Tennessee law makes it a crime to operate a motor vehicle while under the influence of an intoxicating substance. This may be alcohol or drugs, illegal or prescription.
Tennessee Code Annotated, Section 55-10-401 provides:
It is unlawful for any person to drive or to be in physical control of any automobile or other motor driven vehicle on any of the public roads and highways of the state, or on any streets or alleys, or while on the premises of any shopping center, trailer park or any apartment house complex, or any other premises that is generally frequented by the public at large, while:
(1) Under the influence of any intoxicant, marijuana, controlled substance, controlled substance analogue, drug, substance affecting the central nervous system or combination thereof that impairs the driver's ability to safely operate a motor vehicle by depriving the driver of the clearness of mind and control of oneself which the driver would otherwise possess; or
(2) The alcohol concentration in the person's blood or breath is eight-hundredths of one percent (0.08%) or more.
This law can be broken down into a number of elements that must be proven by the Government in order for a person to be convicted of DUI.
“To Drive or to Be In Physical Control"
It is, of course, unlawful to drive a vehicle on a public road while intoxicated. “…in physical control…" is subject to far more interpretation and debate. This has been interpreted to include sitting in a running vehicle and being inside a non-running vehicle with the keys in the ignition. If you are found in any manner to be in control of an operational vehicle, you may be charged. A “vehicle" includes any type of motorized conveyance.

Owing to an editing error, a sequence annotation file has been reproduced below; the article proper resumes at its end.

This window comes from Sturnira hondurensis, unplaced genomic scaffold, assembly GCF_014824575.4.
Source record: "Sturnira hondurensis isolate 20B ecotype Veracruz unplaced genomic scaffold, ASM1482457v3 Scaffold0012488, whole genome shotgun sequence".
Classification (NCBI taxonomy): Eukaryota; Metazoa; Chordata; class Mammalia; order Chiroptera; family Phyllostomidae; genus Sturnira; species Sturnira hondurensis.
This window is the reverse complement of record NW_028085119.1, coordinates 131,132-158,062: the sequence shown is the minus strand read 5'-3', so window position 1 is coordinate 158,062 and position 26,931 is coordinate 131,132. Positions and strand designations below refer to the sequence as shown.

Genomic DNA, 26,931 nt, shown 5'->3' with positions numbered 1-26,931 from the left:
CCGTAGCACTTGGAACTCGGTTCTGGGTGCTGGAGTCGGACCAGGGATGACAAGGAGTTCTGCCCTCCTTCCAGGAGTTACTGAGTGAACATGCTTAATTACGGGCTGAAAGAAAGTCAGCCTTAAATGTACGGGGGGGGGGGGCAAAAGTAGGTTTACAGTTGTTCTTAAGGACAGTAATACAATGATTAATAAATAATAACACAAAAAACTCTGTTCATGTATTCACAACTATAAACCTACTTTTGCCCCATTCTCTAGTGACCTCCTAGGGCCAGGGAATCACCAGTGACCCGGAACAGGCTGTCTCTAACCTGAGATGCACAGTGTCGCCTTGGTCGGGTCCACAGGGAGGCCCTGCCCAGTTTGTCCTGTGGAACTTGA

Years ago, the scope of the law was broadened to include not only streets, highways, and other roadways, but also parking lots and apartment complex parking and roadways. It does not include private property and private driveways not open for public use.
If you are pulled over, be cooperative and courteous to the officer. Give them your license, insurance information, and registration. Talk as little as possible. You are not required to tell the officer where you have been, where you are going, and/or whether you have been drinking and how much you’ve had to drink. Answering the latter seldom does any more than provide the officer with confirmation of his suspicions and a reason to take further action. You don’t have to answer questions.
In general, provided that an officer has reason to believe that you have been drinking and driving, such as your admission, an odor of alcohol, or erratic behavior, they may ask you for either a blood test or a breath test, but not both. Whether or not you should consent to either test is discussed more fully in another article on this website, but if you are absolutely certain that you are sober, it may be wise to take the test. If you have little doubt that you are over the legal limit (drunk, buzzed, etc.) it may be better to refuse. If you refuse, you will likely lose your driving privileges in Tennessee for at least one (1) year, but if you blow or have a test result in excess of the limit, you will more likely be convicted of DUI and will lose your driving privileges for at least one (1) year anyway.
If you have questions regarding your rights and responsibilities and/or in regard to the consequences and punishments for DUI in Tennessee, please contact the office and schedule an appointment to discuss you particular situation.